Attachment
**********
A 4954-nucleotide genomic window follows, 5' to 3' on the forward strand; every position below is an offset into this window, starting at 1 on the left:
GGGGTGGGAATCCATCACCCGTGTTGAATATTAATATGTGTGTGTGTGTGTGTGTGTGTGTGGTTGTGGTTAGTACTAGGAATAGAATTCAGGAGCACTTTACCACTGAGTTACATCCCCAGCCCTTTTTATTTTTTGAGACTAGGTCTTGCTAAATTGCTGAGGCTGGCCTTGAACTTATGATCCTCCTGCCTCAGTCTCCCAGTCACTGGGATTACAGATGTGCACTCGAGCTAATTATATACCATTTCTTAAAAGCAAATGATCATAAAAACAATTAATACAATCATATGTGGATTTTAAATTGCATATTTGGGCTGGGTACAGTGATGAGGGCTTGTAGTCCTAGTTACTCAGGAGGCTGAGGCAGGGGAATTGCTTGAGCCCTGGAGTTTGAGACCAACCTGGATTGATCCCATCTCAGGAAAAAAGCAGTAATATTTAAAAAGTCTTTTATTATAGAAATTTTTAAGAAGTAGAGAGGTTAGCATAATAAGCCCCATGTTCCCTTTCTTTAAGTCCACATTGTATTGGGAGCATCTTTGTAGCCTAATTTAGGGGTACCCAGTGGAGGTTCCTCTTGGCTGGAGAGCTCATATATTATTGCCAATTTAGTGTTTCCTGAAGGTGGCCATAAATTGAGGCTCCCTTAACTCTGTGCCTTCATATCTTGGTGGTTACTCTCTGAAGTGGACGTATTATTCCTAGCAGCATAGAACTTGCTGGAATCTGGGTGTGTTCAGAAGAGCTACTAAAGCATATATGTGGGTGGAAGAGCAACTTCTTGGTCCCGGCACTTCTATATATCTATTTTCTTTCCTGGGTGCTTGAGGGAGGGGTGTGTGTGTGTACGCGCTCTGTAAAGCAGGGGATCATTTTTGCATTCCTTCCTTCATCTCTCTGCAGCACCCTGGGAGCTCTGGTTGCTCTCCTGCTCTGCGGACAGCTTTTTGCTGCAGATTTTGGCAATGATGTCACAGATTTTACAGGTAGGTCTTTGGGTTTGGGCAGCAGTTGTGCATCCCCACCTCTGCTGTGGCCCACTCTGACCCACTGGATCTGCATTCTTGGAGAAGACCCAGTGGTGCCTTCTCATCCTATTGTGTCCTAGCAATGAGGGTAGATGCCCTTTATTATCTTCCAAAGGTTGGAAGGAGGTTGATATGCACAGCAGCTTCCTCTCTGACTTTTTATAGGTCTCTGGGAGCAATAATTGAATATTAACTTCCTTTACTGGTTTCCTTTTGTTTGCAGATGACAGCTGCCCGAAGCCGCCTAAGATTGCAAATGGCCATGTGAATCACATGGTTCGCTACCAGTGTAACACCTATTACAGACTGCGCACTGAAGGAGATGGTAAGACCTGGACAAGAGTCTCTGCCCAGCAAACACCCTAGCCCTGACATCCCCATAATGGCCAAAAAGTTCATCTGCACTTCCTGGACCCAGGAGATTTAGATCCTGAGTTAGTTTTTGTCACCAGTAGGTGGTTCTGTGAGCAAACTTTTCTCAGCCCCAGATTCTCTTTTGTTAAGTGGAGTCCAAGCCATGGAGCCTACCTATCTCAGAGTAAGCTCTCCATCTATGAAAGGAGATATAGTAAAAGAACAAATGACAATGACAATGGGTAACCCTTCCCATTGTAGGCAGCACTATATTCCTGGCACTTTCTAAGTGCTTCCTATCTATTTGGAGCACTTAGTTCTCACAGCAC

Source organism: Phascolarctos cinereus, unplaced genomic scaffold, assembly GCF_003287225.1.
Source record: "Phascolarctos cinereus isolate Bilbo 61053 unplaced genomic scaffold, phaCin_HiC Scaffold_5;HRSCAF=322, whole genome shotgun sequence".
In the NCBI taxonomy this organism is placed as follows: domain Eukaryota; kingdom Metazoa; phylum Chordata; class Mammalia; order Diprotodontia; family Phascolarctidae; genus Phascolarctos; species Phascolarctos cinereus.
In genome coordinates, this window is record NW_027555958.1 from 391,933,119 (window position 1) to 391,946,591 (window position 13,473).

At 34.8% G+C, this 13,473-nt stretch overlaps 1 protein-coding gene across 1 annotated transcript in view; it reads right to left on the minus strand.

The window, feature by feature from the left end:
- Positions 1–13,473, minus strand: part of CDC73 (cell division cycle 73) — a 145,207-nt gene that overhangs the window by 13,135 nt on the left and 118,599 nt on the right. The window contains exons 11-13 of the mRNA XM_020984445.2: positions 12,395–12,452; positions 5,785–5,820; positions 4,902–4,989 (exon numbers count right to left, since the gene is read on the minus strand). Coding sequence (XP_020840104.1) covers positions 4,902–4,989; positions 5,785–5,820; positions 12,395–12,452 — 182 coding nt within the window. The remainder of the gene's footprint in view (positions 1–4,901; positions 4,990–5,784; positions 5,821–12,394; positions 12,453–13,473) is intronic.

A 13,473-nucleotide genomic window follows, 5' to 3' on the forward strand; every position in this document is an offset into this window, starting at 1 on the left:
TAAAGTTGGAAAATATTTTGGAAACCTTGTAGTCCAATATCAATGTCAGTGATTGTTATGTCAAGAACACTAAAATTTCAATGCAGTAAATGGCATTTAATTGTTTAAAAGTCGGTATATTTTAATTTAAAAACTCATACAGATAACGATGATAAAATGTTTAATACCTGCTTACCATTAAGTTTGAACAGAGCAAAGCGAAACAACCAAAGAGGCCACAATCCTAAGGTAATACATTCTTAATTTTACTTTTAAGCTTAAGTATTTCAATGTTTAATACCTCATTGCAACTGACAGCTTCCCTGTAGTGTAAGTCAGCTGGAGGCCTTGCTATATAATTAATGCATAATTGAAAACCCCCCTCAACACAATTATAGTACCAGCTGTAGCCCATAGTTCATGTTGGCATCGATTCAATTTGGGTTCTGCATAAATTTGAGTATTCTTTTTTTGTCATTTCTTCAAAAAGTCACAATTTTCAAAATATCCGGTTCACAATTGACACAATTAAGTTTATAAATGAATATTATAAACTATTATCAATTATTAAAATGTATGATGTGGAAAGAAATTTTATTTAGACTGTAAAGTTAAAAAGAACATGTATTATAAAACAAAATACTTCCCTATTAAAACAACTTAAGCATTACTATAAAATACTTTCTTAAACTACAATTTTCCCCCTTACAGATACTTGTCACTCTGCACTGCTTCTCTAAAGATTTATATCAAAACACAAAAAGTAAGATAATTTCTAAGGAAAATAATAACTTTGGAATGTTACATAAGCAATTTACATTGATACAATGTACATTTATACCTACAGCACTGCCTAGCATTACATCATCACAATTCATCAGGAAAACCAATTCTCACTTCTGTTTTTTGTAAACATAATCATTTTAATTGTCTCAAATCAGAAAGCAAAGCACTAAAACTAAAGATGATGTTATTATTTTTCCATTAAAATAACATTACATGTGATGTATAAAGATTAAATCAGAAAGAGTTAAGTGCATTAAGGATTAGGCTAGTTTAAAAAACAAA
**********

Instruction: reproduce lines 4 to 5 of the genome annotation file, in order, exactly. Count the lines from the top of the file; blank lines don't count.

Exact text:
Source record: "Phascolarctos cinereus isolate Bilbo 61053 unplaced genomic scaffold, phaCin_HiC Scaffold_5;HRSCAF=322, whole genome shotgun sequence".
In the NCBI taxonomy this organism is placed as follows: domain Eukaryota; kingdom Metazoa; phylum Chordata; class Mammalia; order Diprotodontia; family Phascolarctidae; genus Phascolarctos; species Phascolarctos cinereus.